During his closing argument for New Jersey Governor Jon Corzine’s re-election campaign, President Barack Obama moved back the goalposts on when elected leaders should be held accountable for their actions:

Listening to Jon’s opponent, you’d think New Jersey was the only state going through a tough time right now,” Obama told almost 19,000 gathered inside the Prudential Center in Newark. “I have something to report: We have the worst financial crisis since the Great Depression. By the way, that didn’t start under Jon’s watch, that didn’t start under my watch. I wasn’t sworn in yet.”

Obama quipped there was a little revisionist history or selective memory on the part of Republicans and other critics who seek to hold Corzine responsible for New Jersey’s economic woes.

“A little amnesia about how we got into this mess,” Obama explained. “This crisis we are living . . . came about because of the same theories, the same laxed regulation, the same trickle-down economics that the other guy’s party has been peddling for years. And you know, look, we’re not interested in relitigating the past, and I’m more than happy to go and do the work that’s required to get this economy moving again. I think about it every day. Jon Corzine thinks about it every day.”

One problem with Obama’s remarks; Corzine was sworn in before the economic recession hit – by two years. And it’s not like Corzine can say he’s just a community organizer with scant business experience. As head of Goldman Sachs during part of its “master of universe” phase, Corzine – along with former colleague and successor, Hank Paulson – knows how to make money under a lax regulatory system.

In fact, Corzine apparently knows how to “spread the money around” to take care of his former corporation while serving in government.

As for the president, apparently he thinks a re-election campaign is not the right forum to “re-litigate” the past four years of the current administration. Good to know. I guess that means a politician can only be criticized when he’s termed out of office. Thank goodness for Jon Corzine!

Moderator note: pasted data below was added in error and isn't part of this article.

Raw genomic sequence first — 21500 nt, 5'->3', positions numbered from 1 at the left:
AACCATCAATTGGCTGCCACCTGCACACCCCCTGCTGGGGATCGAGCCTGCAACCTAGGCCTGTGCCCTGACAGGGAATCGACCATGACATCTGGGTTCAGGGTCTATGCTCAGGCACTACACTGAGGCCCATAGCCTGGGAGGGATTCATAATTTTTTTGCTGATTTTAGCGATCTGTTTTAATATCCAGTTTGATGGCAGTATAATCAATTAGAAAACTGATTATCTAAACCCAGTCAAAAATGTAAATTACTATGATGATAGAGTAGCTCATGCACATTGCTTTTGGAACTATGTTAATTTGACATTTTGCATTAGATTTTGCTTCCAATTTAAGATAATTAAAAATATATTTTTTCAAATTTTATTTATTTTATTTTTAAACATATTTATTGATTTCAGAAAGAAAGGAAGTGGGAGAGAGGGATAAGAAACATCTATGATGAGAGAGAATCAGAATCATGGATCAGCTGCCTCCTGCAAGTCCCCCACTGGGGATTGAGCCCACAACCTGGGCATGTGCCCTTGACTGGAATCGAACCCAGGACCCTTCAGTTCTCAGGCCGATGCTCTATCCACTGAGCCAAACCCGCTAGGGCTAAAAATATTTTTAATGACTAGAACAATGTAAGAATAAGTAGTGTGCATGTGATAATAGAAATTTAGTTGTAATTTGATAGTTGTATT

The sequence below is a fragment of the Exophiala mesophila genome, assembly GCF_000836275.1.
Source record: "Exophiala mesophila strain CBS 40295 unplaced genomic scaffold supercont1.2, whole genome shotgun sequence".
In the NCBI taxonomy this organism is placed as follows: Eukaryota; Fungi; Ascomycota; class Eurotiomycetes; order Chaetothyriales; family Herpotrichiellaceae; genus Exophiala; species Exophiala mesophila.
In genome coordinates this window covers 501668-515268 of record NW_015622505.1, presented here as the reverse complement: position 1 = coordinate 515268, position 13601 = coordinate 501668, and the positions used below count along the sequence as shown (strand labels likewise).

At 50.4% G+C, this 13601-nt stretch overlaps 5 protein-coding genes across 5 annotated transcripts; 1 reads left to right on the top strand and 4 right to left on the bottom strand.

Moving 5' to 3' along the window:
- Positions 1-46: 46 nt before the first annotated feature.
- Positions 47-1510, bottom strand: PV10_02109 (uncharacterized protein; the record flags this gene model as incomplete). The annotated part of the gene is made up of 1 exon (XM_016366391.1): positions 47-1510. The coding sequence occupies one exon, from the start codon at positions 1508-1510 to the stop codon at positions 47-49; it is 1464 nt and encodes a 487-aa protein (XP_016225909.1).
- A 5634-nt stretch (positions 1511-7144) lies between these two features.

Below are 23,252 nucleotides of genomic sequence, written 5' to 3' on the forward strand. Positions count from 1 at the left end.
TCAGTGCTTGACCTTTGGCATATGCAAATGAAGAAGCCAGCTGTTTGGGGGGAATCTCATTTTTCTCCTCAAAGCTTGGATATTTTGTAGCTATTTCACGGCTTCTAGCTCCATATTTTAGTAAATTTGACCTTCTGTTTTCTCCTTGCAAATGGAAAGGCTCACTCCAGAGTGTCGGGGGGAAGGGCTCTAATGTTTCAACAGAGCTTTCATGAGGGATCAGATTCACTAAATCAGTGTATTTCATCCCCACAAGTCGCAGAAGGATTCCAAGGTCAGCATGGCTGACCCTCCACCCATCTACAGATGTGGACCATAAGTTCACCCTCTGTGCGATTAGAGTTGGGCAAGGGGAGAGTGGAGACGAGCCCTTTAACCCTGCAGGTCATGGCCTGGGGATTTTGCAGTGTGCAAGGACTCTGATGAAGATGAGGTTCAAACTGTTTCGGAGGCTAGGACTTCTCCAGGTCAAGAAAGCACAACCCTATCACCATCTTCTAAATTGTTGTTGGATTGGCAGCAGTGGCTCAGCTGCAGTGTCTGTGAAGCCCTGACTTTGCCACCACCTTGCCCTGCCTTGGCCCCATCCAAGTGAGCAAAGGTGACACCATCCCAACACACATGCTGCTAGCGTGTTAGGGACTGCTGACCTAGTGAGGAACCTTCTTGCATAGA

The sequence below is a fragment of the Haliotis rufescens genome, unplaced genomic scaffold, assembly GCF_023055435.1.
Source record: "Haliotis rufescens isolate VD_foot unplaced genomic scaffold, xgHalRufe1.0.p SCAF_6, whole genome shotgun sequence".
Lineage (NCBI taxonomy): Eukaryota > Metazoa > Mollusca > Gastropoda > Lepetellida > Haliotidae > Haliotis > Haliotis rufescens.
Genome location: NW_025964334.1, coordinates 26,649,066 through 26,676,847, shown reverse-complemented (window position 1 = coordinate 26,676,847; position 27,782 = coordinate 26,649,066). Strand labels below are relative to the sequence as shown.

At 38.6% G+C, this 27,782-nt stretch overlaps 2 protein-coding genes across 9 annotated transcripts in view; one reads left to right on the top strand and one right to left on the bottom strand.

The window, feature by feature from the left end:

October 19th, 2009 at 3:20 pm
Two Policies, One Principle?

Talk about mixed messages. Yesterday, top White House advisor David Axelrod warned Goldman Sachs for having the audacity to link pay for performance during a recession. The end-of-year compensation is apparently “offensive” in a time of recession. Moreover, Wall Street needs to “stand down” its opposition to further regulation of the financial industry because the government needs to “move forward” on “reforms.”

Today, President Barack Obama announces a “shift” in policy towards the government of Sudan. In the past, the President described Omar al-Bashir’s administration as genocidal. Now, in an effort to ransom better treatment for the millions terrorized by al-Bashir’s partisans, Obama offers “incentives” (i.e. money) hoping it will spur a change of behavior.

How curious. On the one hand, the Obama foreign policy team thinks money is a better motivator than economic coercion or military force. On the other hand, the Obama domestic policy team thinks coercive regulatory policies and voluntary denial of bonuses are better ways to incentivize performance than offering big pay-days to top flight financial talent. Hmmm…

One searches for the critical distinction to make sense of these seemingly contradictory approaches. Could the best explanation be that with Sudan the White House determines the who, what, when, where, and why of using money as an incentive, while in the case of Goldman Sachs someone other than the government is making the decisions?  If you could pick only one instance to use money as an enticement, should it be for the people that systematically rape, maim, and murder their neighbors?